WASHINGTON (WUSA9) - They met as Army paratroopers stationed in Ft. Bragg, N.C., and last saw each other in 1998. One went to Georgia. The other, Virginia. But as the lives of two men moved in different directions, a friendship forged in uniform saved a man with failing organs, a call of duty now fulfilled.
“I was scuba diving in Honduras last August, it was paradise,” said Kai Johns, sitting on a bed at MedStar Georgetown University Hospital. “And when I got back, I ended up going to the emergency room where doctors told me I had six percent kidney function.”
Johns was suffering through kidney failure.
He was placed on a waiting list, with the prospect of an extended search for a donor an agonizing outlook for his family.
His wife took to Facebook, writing a post six lines long.
“Time to start talking,” the paragraph began. “Help me save Kai because I can't donate for other reasons. I love this man more than anything in the world and need to keep him around for a while longer.”
Sgt. First Class Rob Harmon saw the post.
He now serves with the 3rd Infantry Division Sustainment Brigade in Ft. Stewart, GA, more than 600 miles away. But his friendship formed with Johns at Ft. Bragg created an unbroken brotherhood, with Harmon immediately asking if he could get tested, and donate his kidney.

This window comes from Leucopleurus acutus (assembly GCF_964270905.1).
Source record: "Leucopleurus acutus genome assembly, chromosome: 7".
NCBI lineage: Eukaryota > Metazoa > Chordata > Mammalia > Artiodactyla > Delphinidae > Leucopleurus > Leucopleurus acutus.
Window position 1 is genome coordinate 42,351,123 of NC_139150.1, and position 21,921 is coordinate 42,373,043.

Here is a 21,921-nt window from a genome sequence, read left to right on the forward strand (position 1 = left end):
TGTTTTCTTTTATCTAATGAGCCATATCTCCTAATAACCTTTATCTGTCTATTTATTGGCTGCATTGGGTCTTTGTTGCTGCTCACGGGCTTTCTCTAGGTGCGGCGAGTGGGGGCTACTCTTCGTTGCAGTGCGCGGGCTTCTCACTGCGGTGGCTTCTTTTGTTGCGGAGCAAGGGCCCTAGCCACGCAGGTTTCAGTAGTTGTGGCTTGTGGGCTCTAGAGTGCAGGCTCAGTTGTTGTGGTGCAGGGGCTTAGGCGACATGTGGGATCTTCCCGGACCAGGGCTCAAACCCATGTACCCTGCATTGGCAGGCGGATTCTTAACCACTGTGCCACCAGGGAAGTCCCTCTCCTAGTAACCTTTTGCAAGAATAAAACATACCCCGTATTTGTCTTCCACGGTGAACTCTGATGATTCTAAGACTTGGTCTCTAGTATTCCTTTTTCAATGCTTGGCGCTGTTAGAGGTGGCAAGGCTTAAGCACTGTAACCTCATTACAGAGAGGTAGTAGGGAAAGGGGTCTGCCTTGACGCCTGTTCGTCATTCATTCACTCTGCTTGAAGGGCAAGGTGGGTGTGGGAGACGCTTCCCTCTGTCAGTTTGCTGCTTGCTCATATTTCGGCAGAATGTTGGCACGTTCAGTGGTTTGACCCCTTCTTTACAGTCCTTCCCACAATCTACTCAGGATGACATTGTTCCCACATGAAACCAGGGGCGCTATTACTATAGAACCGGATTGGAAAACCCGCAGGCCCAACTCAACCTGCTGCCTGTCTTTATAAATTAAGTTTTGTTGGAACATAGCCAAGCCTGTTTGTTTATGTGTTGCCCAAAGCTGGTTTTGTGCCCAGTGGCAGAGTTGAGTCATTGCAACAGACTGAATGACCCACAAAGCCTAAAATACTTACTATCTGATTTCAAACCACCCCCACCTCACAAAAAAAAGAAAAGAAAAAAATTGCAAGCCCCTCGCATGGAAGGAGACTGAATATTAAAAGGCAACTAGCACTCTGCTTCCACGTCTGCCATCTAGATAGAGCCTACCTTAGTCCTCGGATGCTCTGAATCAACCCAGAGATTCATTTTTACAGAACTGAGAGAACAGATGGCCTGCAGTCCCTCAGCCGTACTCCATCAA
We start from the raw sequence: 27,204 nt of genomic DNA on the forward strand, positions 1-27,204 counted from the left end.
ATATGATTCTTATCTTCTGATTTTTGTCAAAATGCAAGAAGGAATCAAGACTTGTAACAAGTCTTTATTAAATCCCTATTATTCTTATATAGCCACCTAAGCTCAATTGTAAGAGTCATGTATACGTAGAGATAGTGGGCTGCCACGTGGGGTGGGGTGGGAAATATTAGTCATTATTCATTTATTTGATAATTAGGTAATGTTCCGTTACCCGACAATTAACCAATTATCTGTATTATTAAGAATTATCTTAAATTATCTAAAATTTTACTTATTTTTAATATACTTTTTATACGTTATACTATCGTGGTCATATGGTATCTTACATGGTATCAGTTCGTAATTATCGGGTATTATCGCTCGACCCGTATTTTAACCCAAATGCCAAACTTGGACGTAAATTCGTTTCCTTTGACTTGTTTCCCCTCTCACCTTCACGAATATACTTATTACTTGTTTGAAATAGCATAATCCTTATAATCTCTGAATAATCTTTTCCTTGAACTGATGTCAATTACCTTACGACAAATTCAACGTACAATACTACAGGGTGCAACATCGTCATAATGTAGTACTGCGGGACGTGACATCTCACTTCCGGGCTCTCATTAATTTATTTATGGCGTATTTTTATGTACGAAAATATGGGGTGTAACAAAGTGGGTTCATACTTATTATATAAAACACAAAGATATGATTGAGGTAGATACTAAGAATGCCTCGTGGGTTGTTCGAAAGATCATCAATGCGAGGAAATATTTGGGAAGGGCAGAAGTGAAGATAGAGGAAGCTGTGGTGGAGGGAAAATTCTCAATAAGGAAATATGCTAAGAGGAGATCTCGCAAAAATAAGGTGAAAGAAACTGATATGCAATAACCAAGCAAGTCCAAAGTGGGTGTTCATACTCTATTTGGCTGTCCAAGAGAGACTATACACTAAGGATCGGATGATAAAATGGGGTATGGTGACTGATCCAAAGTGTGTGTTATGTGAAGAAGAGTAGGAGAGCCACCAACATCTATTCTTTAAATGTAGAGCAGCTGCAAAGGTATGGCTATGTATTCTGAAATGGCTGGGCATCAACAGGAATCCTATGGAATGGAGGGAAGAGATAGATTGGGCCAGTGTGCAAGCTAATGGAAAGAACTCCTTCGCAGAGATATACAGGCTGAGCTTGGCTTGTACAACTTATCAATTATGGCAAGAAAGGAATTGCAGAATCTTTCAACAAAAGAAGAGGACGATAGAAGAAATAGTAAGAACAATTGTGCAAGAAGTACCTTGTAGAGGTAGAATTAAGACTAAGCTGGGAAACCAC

“I asked my wife first because of our kids, and she immediately told me yes,” Harmon said in an interview Thursday. “I began the process within a day, and found that I was a match in mid-March.”
Both Johns and Harmon reconnected, having followed each other’s lives since the early days of Facebook. But as the transplant date approached, feelings of doubt mixed with early moments of self-assurance.
“My wife dropped me off at the airport and I had a complete meltdown,” Harmon said. “Only because I didn’t know what was going to happen next. But, after five minutes of hugging, I got over it.”
“As we got closer to the surgery, I thought, ‘I don’t want to do this,’” Johns added. “Let me go back to dialysis. I don’t want to do this anymore.”
Both continued to prepare, and Georgetown surgeons performed the operation April 27. A week later, both are out of the hospital, with few signs of the operation or fleeting reservations.
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“The first thing I did when I woke up, I made them roll me over to Rob,” Johns said. “Because I knew that Rob was in post-op, and I had to put eyes on him. So I said, ‘roll me over to Rob so I can make sure he’s alright.’”
The friends are now recovering in Johns’ Ashburn home, eager to build strength and see the Nationals play at home. Reese's peanut butter cheesecake will soon return to the menu, forbidden during months of dialysis.
Both Johns and Harmon hope their story will move others to act, if someone is known to be in desperate need of a transplant. A bond between the two now courses deeper, with their lives and friendship now renewed.
“Being in the Army for as long as I have, you move around a lot, so you’re forced to make friends quick and trust the people you work with,” Harmon said. “Some of those trusting relationships turn into deep bonds. And that’s what I have with Kai.”
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